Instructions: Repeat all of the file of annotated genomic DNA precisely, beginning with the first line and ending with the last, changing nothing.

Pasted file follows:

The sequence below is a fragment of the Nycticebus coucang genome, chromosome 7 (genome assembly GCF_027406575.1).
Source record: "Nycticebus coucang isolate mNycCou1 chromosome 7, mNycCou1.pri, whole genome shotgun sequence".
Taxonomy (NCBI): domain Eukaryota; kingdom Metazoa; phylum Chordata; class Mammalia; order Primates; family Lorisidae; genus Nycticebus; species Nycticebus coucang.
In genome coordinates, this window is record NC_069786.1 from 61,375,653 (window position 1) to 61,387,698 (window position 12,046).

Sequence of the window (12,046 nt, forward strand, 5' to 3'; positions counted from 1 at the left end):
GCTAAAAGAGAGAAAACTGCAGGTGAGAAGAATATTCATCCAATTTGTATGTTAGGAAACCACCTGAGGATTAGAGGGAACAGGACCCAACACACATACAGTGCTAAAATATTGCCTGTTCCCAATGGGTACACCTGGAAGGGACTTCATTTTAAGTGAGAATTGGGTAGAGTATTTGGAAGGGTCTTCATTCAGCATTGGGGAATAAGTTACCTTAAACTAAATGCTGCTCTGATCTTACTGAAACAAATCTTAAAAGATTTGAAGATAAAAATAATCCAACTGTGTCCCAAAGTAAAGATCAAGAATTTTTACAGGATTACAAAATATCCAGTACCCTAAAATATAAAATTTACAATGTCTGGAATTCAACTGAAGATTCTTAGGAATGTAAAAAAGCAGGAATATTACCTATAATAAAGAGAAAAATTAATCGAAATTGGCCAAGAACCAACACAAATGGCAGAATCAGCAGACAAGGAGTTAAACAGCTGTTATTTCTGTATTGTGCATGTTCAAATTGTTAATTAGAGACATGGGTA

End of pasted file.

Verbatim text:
The sequence below is a fragment of the Nycticebus coucang genome, chromosome 7 (genome assembly GCF_027406575.1).
Source record: "Nycticebus coucang isolate mNycCou1 chromosome 7, mNycCou1.pri, whole genome shotgun sequence".
Taxonomy (NCBI): domain Eukaryota; kingdom Metazoa; phylum Chordata; class Mammalia; order Primates; family Lorisidae; genus Nycticebus; species Nycticebus coucang.
In genome coordinates, this window is record NC_069786.1 from 61,375,653 (window position 1) to 61,387,698 (window position 12,046).

Sequence of the window (12,046 nt, forward strand, 5' to 3'; positions counted from 1 at the left end):
GCTAAAAGAGAGAAAACTGCAGGTGAGAAGAATATTCATCCAATTTGTATGTTAGGAAACCACCTGAGGATTAGAGGGAACAGGACCCAACACACATACAGTGCTAAAATATTGCCTGTTCCCAATGGGTACACCTGGAAGGGACTTCATTTTAAGTGAGAATTGGGTAGAGTATTTGGAAGGGTCTTCATTCAGCATTGGGGAATAAGTTACCTTAAACTAAATGCTGCTCTGATCTTACTGAAACAAATCTTAAAAGATTTGAAGATAAAAATAATCCAACTGTGTCCCAAAGTAAAGATCAAGAATTTTTACAGGATTACAAAATATCCAGTACCCTAAAATATAAAATTTACAATGTCTGGAATTCAACTGAAGATTCTTAGGAATGTAAAAAAGCAGGAATATTACCTATAATAAAGAGAAAAATTAATCGAAATTGGCCAAGAACCAACACAAATGGCAGAATCAGCAGACAAGGAGTTAAACAGCTGTTATTTCTGTATTGTGCATGTTCAAATTGTTAATTAGAGACATGGGTA